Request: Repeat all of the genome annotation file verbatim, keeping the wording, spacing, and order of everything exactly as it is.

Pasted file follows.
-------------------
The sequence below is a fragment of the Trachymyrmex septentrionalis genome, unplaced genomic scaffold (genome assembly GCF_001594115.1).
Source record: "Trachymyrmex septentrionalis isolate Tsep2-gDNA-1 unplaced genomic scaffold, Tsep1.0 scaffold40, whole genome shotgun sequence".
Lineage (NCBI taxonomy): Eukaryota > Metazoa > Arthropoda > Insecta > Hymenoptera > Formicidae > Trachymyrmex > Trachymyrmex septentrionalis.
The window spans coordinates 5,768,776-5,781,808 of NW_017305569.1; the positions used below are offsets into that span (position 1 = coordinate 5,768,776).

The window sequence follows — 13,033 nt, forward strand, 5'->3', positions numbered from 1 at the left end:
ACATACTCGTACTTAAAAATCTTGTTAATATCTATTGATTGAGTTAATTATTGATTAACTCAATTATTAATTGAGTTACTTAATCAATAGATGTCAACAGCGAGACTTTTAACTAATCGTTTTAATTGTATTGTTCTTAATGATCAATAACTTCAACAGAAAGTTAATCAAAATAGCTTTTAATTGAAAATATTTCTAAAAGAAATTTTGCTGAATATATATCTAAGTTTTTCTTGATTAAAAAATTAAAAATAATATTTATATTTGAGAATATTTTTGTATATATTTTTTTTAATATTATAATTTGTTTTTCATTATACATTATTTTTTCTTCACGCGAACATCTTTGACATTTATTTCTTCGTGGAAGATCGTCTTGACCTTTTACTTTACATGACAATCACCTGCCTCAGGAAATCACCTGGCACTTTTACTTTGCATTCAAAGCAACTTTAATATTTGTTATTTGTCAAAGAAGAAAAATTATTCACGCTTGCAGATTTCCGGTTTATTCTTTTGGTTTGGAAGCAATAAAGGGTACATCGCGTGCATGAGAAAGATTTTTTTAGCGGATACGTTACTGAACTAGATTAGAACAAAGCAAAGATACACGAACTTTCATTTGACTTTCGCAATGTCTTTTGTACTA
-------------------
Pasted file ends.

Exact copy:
The sequence below is a fragment of the Trachymyrmex septentrionalis genome, unplaced genomic scaffold (genome assembly GCF_001594115.1).
Source record: "Trachymyrmex septentrionalis isolate Tsep2-gDNA-1 unplaced genomic scaffold, Tsep1.0 scaffold40, whole genome shotgun sequence".
Lineage (NCBI taxonomy): Eukaryota > Metazoa > Arthropoda > Insecta > Hymenoptera > Formicidae > Trachymyrmex > Trachymyrmex septentrionalis.
The window spans coordinates 5,768,776-5,781,808 of NW_017305569.1; the positions used below are offsets into that span (position 1 = coordinate 5,768,776).

The window sequence follows — 13,033 nt, forward strand, 5'->3', positions numbered from 1 at the left end:
ACATACTCGTACTTAAAAATCTTGTTAATATCTATTGATTGAGTTAATTATTGATTAACTCAATTATTAATTGAGTTACTTAATCAATAGATGTCAACAGCGAGACTTTTAACTAATCGTTTTAATTGTATTGTTCTTAATGATCAATAACTTCAACAGAAAGTTAATCAAAATAGCTTTTAATTGAAAATATTTCTAAAAGAAATTTTGCTGAATATATATCTAAGTTTTTCTTGATTAAAAAATTAAAAATAATATTTATATTTGAGAATATTTTTGTATATATTTTTTTTAATATTATAATTTGTTTTTCATTATACATTATTTTTTCTTCACGCGAACATCTTTGACATTTATTTCTTCGTGGAAGATCGTCTTGACCTTTTACTTTACATGACAATCACCTGCCTCAGGAAATCACCTGGCACTTTTACTTTGCATTCAAAGCAACTTTAATATTTGTTATTTGTCAAAGAAGAAAAATTATTCACGCTTGCAGATTTCCGGTTTATTCTTTTGGTTTGGAAGCAATAAAGGGTACATCGCGTGCATGAGAAAGATTTTTTTAGCGGATACGTTACTGAACTAGATTAGAACAAAGCAAAGATACACGAACTTTCATTTGACTTTCGCAATGTCTTTTGTACTA